“A ‘family office’ has nothing to do with ordinary families. Rather, it is an investment vehicle used by centimilli­onaires and billionair­es to grow their wealth, reduce their taxes and plan their estates.”

Senate Banking Committee Chairman Sherrod Brown, an Ohio Democrat, wants answers from Credit Suisse and other banks on their margin calls and market activity related to Archegos.

In a letter sent on Wednesday to Credit Suisse Securities, Nomura Holding America, Goldman Sachs and Morgan Stanley, the senator said he is “troubled, but not surprised, by news reports that Archegos entered into risky derivative­s transactio­ns facilitate­d by major investment banks, resulting in panicked selling of stocks worth tens of billions of dollars and those banks collective­ly losing nearly $10 billion”.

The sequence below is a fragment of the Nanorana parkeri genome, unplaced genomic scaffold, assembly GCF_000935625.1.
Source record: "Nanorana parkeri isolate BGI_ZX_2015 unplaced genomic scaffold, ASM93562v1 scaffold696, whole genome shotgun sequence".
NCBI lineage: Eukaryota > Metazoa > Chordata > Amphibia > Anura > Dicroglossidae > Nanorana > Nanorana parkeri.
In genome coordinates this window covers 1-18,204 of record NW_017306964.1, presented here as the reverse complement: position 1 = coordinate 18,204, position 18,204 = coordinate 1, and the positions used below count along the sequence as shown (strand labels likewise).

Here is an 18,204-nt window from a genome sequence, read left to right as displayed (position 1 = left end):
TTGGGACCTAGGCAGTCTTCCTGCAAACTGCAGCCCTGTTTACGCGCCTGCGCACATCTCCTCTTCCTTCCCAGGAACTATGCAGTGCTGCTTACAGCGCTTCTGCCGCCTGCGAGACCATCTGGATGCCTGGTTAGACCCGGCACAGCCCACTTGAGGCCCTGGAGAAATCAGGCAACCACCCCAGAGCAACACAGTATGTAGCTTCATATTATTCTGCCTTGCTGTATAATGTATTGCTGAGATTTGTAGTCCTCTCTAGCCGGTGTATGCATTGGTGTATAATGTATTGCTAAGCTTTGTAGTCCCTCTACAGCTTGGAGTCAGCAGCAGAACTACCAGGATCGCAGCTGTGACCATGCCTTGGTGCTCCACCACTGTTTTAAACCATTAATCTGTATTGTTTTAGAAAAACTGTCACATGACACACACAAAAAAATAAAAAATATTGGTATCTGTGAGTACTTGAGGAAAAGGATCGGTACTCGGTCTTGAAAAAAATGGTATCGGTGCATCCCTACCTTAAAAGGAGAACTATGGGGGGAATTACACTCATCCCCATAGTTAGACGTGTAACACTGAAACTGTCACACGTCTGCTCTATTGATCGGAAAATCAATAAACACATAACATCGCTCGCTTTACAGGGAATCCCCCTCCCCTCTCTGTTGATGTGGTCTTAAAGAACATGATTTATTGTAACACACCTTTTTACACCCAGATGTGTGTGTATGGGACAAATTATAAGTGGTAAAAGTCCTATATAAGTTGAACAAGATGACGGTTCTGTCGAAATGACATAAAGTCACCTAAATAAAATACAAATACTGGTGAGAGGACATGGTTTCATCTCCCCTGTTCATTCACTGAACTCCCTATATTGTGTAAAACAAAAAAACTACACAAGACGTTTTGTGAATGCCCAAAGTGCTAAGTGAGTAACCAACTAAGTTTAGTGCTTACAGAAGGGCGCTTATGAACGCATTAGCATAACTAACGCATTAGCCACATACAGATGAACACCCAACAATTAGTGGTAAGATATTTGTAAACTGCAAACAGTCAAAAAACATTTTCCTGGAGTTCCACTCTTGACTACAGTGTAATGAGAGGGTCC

Early this year, Hwang focused his trading on ViacomCBS, which was optimistic about its new streaming service, media company Discovery, Chinese stocks RLX Technologi­es — an e-cigarette company — and GSX Techedu — an education company.

By January, ViacomCBS stock, which was priced at $12 a year ago, was nearing $50. Hwang kept building his stake through the swaps, which gave him the returns without actually owning the shares, people familiar with his trading told The New York Times.

By the middle of last month, as the stock neared $100, Hwang had become the single-largest institutio­nal investor in ViacomCBS, according to those sources and an analysis of public filings by the newspaper.

However, if ViacomCBS shares were to suddenly reverse, he would have to pay the banks to cover their losses — or be cleaned out.

On March 22, ViacomCBS announced a new public offering, which it hoped would produce $3 billion to fund its strategic plans, including a streaming service.